A chronic sore throat is a commonly reported symptom in myalgic encephalomyelitis/chronic fatigue syndrome (ME/CFS). It forms part of a range of flu-like symptoms that are very common in ME/CFS patients.
Sore throats can be particularly common during the initial onset of the illness, which often presents with flu-like symptoms. A sore throat usually appears most commonly in the morning upon waking, or during PEM. Some patients see a sore throat as a warning sign to reduce their activity.
A bacterial or viral infection is rarely found.
- Katrina Berne reports a prevalence of 50-90% for chronic sore throat.
- 74.1% - 84.1% of the 2073 patients in a Belgian study of 2001 reported sore throat.
- Features in the Fukuda criteria, Canadian Consensus Criteria, International Consensus Criteria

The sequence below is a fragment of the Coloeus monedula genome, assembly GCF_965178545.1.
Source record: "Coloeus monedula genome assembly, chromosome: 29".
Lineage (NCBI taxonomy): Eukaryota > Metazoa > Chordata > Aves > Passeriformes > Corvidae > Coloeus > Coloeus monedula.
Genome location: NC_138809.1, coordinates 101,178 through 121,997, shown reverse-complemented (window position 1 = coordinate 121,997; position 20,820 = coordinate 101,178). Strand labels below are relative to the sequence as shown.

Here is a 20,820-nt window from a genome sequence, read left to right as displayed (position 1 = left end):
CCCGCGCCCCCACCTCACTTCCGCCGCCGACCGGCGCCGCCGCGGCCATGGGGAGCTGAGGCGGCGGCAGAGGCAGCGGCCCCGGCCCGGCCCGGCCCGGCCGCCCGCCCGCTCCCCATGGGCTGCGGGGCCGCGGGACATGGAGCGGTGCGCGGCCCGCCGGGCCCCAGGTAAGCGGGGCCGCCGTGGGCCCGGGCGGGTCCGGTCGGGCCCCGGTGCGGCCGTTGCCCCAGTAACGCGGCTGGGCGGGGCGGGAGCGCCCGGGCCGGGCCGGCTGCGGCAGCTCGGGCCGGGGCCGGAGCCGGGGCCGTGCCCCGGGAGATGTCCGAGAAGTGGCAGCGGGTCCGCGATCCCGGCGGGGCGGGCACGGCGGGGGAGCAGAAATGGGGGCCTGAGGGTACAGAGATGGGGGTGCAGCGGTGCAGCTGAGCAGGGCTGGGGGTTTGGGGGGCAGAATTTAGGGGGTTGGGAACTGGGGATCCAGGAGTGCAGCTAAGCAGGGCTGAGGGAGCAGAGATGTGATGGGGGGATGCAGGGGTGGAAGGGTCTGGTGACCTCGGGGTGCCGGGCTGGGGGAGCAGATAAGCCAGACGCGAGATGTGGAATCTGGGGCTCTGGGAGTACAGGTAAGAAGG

- In the Canadian Consensus Criteria, recurrent sore throat is an optional criteria for diagnosis, under the section Immune Manifestations.
- In the Fukuda criteria, the symptom of sore throat can be used to help form a diagnosis.
- In the Holmes criteria, a sore throat is an optional criteria for diagnosis, under the section Minor Symptom Criteria.
- Sore throat can be a symptom of sick building syndrome, often caused by mould.
- Verrillo - Sore throat
- Berne, Katrina (1 Dec 1995), Running on Empty: The Complete Guide to Chronic Fatigue Syndrome (CFIDS), 2nd ed., Hunter House, p. 58, ISBN 978-0897931915
- De Becker, P; McGregor, N; De Meirleir, K (Sep 2001), "A definition-based analysis of symptoms in a large cohort of patients with chronic fatigue syndrome.", Journal of Internal Medicine, 250 (3): 234-240, PMID 11555128
- A Clinical Case Definition and Guidelines for Medical Practitioners: An Overview of the Canadian Consensus Document Pg 8. 2005.
- The CDC (Fukuda 1994) Definition for Chronic Fatigue Syndrome
- The 1988 Holmes Definition for CFS